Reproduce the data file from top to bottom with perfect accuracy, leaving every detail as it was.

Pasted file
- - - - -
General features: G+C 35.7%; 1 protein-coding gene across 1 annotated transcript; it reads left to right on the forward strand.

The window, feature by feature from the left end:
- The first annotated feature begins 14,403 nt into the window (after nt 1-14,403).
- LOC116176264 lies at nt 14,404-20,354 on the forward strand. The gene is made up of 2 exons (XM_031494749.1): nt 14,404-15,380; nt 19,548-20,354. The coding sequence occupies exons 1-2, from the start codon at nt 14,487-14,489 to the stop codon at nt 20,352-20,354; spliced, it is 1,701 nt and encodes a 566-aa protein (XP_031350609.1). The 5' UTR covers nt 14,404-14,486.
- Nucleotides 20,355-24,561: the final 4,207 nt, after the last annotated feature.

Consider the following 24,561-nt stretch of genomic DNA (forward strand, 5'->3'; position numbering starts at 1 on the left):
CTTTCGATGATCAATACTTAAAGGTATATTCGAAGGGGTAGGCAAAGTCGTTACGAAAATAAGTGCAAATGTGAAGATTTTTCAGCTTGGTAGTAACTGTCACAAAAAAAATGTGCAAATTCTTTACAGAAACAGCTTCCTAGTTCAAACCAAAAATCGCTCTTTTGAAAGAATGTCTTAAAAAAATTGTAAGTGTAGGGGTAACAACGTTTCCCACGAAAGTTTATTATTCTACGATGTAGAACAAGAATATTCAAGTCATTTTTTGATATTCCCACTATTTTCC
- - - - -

General features: G+C 35.7%; 1 protein-coding gene across 1 annotated transcript; it reads left to right on the forward strand.

The window, feature by feature from the left end:
- The first annotated feature begins 14,403 nt into the window (after nt 1-14,403).
- LOC116176264 lies at nt 14,404-20,354 on the forward strand. The gene is made up of 2 exons (XM_031494749.1): nt 14,404-15,380; nt 19,548-20,354. The coding sequence occupies exons 1-2, from the start codon at nt 14,487-14,489 to the stop codon at nt 20,352-20,354; spliced, it is 1,701 nt and encodes a 566-aa protein (XP_031350609.1). The 5' UTR covers nt 14,404-14,486.
- Nucleotides 20,355-24,561: the final 4,207 nt, after the last annotated feature.

Consider the following 24,561-nt stretch of genomic DNA (forward strand, 5'->3'; position numbering starts at 1 on the left):
CTTTCGATGATCAATACTTAAAGGTATATTCGAAGGGGTAGGCAAAGTCGTTACGAAAATAAGTGCAAATGTGAAGATTTTTCAGCTTGGTAGTAACTGTCACAAAAAAAATGTGCAAATTCTTTACAGAAACAGCTTCCTAGTTCAAACCAAAAATCGCTCTTTTGAAAGAATGTCTTAAAAAAATTGTAAGTGTAGGGGTAACAACGTTTCCCACGAAAGTTTATTATTCTACGATGTAGAACAAGAATATTCAAGTCATTTTTTGATATTCCCACTATTTTCC